The cover of Hiram Poetry Review’s 78th issue features a photo of two young men who look like they are turn of the century bohemians, one holding a mandolin in his hands, the other with an open book, neither looking into the camera or at each other. They look kind of baffled by their own existence, like they’re thinking about the passage of time. Maybe I’m projecting a little, but regardless, I felt it captured the themes of this edition nicely. The pieces in this edition seemed particularly interested in growing older and how we change or fail to change.
When cracking into a journal, I like knowing where the poets are in their careers. In this edition, it seemed that most of the poets had previously published and/or forthcoming books. They had long lists of publications in journals and many had awards, and come from a very interesting collection of backgrounds, from dance critic to translator to currently incarcerated (though that writer, Dan Grote, asks that you “please don’t hold that against him” in his bio). So, all that said, while Hiram Poetry Review doesn’t seem to be the place for emerging writers to submit, they sure do have some quality writers to learn from in their pages.
The Spring 2017 edition opens with “The Big Life Downstairs” by Jack Anderson, which sets the reader up to compare childhood and adulthood. In the poem, a young speaker plays piano for adults at a parent’s party, until they are sent upstairs for bed. Listening to the party, the speaker longs for inclusion. Anderson writes:
all that mounting laughter
made you want to grow up
so big you could stay up
with other big folk [ . . . ]
It’s a poem of short lines and small words, evoking the innocence and simplicity of childhood. In reading this poem first, I was encouraged to consider the following poems from both a child’s point of view and my current place as an adult. The tension between those two perspectives made everything that much more urgent.
Another poem I found particularly striking was “Christ” by Holly Day. The speaker in this poem is watching poets at a bar, inching her way towards them, hoping to befriend them. The poem ends with the lines “thirty years past childhood / and I’m still waiting for the popular kids / to invite me to play.” This poem, in contrast to the hopeful, excited view of adulthood that a child has, highlights the ways in which we never escape some troubles of childhood. We still want to be accepted and loved just as desperately. When we aren’t, it is devastating. It makes me want to say “Christ,” too.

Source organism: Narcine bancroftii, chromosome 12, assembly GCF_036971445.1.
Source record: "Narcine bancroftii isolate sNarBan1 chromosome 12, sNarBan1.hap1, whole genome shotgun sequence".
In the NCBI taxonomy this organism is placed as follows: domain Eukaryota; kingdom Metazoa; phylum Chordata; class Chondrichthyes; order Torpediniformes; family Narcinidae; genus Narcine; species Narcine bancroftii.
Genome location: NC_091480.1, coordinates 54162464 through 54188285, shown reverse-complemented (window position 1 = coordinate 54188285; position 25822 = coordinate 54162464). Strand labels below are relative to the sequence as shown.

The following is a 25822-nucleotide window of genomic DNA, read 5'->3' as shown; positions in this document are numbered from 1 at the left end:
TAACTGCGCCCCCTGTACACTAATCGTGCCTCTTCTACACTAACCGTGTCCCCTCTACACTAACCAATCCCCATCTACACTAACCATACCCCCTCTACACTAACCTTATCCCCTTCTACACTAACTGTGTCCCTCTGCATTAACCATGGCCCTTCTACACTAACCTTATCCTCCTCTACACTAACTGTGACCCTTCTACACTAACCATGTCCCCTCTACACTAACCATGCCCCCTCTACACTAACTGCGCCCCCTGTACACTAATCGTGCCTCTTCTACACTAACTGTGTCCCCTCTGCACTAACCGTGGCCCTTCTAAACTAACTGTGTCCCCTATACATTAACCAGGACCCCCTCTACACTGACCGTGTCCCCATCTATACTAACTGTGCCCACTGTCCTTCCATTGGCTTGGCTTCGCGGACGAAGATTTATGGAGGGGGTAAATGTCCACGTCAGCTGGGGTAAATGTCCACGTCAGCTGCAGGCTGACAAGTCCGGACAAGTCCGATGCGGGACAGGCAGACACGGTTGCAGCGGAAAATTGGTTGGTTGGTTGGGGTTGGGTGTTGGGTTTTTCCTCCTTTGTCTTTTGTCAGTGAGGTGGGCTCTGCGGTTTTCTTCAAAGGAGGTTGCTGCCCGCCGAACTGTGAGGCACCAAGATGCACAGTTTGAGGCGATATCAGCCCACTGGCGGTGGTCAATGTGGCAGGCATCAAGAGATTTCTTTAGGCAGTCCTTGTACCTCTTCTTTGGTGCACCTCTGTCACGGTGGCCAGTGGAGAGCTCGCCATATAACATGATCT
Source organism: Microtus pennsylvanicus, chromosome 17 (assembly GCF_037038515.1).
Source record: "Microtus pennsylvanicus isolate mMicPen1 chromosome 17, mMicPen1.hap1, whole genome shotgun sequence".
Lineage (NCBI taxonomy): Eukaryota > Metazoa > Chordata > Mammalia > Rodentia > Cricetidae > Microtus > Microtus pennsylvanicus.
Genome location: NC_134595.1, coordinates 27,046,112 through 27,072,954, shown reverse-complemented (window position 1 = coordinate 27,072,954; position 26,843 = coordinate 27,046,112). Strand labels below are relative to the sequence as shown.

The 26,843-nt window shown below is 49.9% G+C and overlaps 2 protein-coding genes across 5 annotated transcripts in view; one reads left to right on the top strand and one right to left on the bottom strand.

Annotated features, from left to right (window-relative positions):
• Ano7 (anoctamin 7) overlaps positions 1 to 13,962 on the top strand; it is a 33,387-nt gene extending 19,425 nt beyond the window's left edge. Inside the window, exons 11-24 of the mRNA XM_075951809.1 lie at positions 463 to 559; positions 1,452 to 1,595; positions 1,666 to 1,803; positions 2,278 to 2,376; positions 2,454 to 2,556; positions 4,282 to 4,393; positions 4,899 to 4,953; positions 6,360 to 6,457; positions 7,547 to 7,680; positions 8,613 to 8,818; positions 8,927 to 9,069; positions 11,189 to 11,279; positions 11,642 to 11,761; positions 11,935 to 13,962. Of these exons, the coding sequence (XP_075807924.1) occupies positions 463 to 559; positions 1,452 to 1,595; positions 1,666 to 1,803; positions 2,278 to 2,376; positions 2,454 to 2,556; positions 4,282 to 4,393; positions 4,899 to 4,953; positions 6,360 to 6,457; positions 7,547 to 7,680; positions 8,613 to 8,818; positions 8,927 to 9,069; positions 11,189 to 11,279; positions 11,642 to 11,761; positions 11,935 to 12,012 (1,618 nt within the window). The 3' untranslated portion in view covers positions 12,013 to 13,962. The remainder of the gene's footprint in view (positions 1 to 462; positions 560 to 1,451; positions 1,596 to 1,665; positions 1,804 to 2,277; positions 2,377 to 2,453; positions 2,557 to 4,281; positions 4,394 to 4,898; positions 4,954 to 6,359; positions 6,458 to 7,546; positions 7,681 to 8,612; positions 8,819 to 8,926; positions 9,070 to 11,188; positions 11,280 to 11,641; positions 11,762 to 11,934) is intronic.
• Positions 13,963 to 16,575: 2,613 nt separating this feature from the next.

The loss of innocence, the anxiety of adulthood, the uncertainty. These concepts seem to come up again and again in these poems in the worries of the speakers. Death looms in the margins, like how it seems to haunt the eyes of the people in the cover photo (Am I projecting again?). Still, there is growth, as we see in the poem “Hair” by Lyn Lifshin. After years and years of suppressing her hair she eventually lets it go, like “milkweed, wild / flowers, poems, / animals, a dream.” So don’t worry: this journal isn’t one big existential crisis waiting to happen. It has some glimmers of hope as well.
This issue also has some wonderful reviews of poetry from 2016, like a review of Small Crimes by Andrea Jurjević, whose poetry is included in the journal as well, and a review of Paul McCartney’s Blackbird Singing by Sara Shearer, which really sent me down a Beatles-induced nostalgia trip.
The poems in the Spring 2017 issue offer some unique perspectives on growth and childhood. As Willard Greenwood writes in the editor’s note, “poetry is cool as ever.” The poetry of this edition of Hiram Poetry Review came from a handful of accomplished contributors, and I would say it’s all pretty cool.